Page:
# Good practice

1. Declare your module-local functions and variables static.
2. Declare functions taking no arguments as f(void);. E.g. f(); specifies that this function "has no parameters", where "parameter" is a restriction on what kind of arguments this function can take. "No parameters" means "no restriction", that is the following is legal as long as the implementation of f() actually uses the argument:
f();
g() {
f(42); // legal
}

If you instead write f(void); you provide a function prototype with the parameter "no arguments", ie. this is illegal:
f(void);
g() {
f(42); // illegal
}

3. Also the C99 feature of mixing declarations and code is useful as it compacts the code more and doesn't make you think "what was that variable used for again?":
int main(void)
{
/* ... */
for (/* declaration -> */ int t = 0; t < test; t++) {
/* ... */
}
}

4. Don't initialize variables when they don't have a reasonable value yet, eg. num. This only stops the compiler from warning you about "use of uninitialized value" but doesn't help against unwanted behavior. But if you use the previous point, you can even initialize the variable directly on declaration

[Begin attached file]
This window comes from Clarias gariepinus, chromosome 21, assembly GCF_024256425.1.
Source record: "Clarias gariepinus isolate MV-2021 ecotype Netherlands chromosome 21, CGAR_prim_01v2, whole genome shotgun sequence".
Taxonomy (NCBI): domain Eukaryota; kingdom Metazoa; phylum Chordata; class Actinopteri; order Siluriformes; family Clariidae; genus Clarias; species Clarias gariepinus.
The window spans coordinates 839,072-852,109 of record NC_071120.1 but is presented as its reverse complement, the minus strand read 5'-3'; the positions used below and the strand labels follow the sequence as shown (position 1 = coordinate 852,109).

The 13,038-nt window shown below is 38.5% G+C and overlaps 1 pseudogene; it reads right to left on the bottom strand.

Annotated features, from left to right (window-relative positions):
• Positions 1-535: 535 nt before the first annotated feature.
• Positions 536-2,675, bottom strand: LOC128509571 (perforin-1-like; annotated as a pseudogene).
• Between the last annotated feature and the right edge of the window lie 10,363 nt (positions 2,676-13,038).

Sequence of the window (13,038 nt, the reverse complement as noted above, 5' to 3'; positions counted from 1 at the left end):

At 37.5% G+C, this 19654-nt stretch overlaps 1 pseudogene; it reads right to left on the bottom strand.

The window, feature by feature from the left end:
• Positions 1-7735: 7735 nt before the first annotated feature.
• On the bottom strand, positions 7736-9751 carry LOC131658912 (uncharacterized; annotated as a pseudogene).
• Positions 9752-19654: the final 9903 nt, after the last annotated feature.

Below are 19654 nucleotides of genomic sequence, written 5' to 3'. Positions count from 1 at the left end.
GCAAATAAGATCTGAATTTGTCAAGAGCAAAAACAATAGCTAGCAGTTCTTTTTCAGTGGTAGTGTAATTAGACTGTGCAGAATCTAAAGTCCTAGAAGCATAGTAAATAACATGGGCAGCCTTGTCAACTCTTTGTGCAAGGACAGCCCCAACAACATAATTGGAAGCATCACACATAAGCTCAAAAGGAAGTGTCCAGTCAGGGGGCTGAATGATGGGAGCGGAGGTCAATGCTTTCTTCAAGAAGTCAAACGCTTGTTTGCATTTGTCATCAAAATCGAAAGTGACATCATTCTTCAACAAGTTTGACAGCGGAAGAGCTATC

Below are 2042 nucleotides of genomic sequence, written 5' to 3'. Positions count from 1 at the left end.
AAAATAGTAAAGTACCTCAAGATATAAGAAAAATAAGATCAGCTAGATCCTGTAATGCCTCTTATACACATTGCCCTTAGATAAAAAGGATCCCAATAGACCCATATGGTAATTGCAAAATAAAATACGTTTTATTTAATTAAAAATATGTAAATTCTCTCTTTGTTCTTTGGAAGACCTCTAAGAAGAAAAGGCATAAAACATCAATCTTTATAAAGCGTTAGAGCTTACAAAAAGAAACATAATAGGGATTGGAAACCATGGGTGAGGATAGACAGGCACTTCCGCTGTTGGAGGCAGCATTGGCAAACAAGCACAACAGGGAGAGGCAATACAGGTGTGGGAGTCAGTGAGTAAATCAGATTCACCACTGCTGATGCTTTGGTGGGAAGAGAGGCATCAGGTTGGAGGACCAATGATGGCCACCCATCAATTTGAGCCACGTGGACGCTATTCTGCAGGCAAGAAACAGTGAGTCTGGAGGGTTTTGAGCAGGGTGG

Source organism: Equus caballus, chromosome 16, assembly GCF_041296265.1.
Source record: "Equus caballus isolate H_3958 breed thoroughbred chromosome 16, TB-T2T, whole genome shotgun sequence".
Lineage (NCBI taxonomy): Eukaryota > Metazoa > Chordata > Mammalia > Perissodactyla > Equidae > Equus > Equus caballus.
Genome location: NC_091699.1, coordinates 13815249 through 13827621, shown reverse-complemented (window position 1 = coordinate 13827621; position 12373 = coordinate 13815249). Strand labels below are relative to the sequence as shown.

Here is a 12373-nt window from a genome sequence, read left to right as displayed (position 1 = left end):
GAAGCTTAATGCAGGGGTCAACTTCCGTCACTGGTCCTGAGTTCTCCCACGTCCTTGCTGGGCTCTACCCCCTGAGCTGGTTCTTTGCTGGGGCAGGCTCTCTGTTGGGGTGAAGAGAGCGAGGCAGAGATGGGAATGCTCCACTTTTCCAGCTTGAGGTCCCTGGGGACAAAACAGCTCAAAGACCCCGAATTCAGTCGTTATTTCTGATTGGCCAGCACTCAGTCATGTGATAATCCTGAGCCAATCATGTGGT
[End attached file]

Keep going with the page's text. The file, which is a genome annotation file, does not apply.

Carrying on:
5. Check the return value of library functions such as scanf():
if (scanf("%d", &test) != 1) {
return 1;
}

6. Don't use global variables such as n.
7. Always pass the length of the buffer when passing it around, ie.:
void displaySequence(size_t len, int *num);
/* void displaySequence(size_t len, int num[len]); <- Alternative syntax */

8. Use size_t for amounts of memory etc.
9. You can concatenate C-string-literals if you just write them after another, making this more readable:
printf("N1->%zu\n"
"N2->%zu\n", n1, n2);

10. Use const where possible.
11. When allocating, use this:
int *const num = calloc(sizeof (*num), n);

int *const num = calloc(sizeof (int), n);

As it allows you to change the type and the code will not (possibly silently) fail.
12. Use perror to get localized and standardized error messages (calloc() setting errno is however a POSIX C extension and might not be available on some platforms, cf. comments):
int *const num = calloc(sizeof (*num), n);
if (!num) {
perror("calloc");
return 1;
}